The movements receive their true character in this way. The figures here express what should become visible in eurythmy. The same principles hold true of all artistic work. One should be able to look away from the substance, content, or prose, and enter the artistic element. A beautiful face on a eurythmist really corresponds to the prose quality. The eurythmist expresses the real beauty in eurythmy when the right side of the head is lightly diffused with eurythmic forces and the left side tense. So we can conceive that a plain face may be beautiful in the sense of eurythmy, and a beautiful face ugly.

In eurythmy, then, we have elements that are true of every art form, as all artists will agree. A great artist is not merely one who can paint a beautiful young face in a pleasing way. A true artist must be able to paint an old, wizened, wrinkled face in such a way that it becomes artistically beautiful. This must underlie all art.

I wanted to add these remarks about the eurythmy you have seen performed here. Let me just say that we introduced eurythmy into our Waldorf school because it affords such a wonderful contrast to ordinary gymnastics. As mentioned, physical exercises are carried out adequately in a Waldorf school, but regarding ordinary physical gymnastics, we elaborate them in such a way that, with every exercise, the children are first given a sense of spatial directions, which are, of course, fundamental. The children feel the directions of space, and then their arms follow it. In their gymnastics, they surrender to space. This is the only healthy basis for gymnastic exercises. Space is conditioned in all directions. To an ordinary, abstract concept of space, there are three directions, which we cannot distinguish. They are present only in geometry. In fact, however, the head is above, the legs below, and this gives us above and below. Then we have right and left. We live in this direction of space when we stretch out our arms. The point is not to find some “absolute direction.” Of course, we can turn this way or that. Then we have a forward and backward direction, front and back. All other directions of space are oriented in relation to these. If we understand space in this way, we can discover truly healthy movements for gymnastics, in which a person surrenders to the laws of space.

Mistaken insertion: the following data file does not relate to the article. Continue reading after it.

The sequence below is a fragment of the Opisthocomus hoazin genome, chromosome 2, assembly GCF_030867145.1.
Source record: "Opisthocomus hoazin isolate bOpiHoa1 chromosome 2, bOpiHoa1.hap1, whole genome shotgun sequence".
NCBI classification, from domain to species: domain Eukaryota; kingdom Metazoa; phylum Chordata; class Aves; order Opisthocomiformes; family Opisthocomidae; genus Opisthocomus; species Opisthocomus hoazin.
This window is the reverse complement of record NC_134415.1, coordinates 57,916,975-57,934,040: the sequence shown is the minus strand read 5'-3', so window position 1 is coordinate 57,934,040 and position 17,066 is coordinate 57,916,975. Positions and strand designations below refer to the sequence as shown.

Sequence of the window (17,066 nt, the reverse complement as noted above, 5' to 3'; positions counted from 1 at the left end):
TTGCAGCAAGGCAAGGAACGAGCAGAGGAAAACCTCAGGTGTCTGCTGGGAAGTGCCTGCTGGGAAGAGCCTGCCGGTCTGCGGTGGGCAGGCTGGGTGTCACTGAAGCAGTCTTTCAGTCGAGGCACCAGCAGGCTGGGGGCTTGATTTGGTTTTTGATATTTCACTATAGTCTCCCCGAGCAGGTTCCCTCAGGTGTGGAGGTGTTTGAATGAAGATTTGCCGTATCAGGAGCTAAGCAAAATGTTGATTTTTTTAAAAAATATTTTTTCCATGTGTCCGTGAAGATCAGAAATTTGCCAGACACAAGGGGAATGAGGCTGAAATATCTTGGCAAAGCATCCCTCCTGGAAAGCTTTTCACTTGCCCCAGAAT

In eurythmy, the nature of a movement is determined by the human organism, and we can ask what the soul experiences in one movement or another. This is the principle behind the eurythmy movements for various sounds. What happens as one’s forces flow into the limbs? In ordinary gymnastic exercises, we lend ourselves to space; in eurythmy we move in a way that expresses our being, according to the laws of our organism. The essence of eurythmy is to allow the inner to be expressed outwardly as movement. The essence of gymnastics is to fill the outer with the human being, so that one unites with the outer world.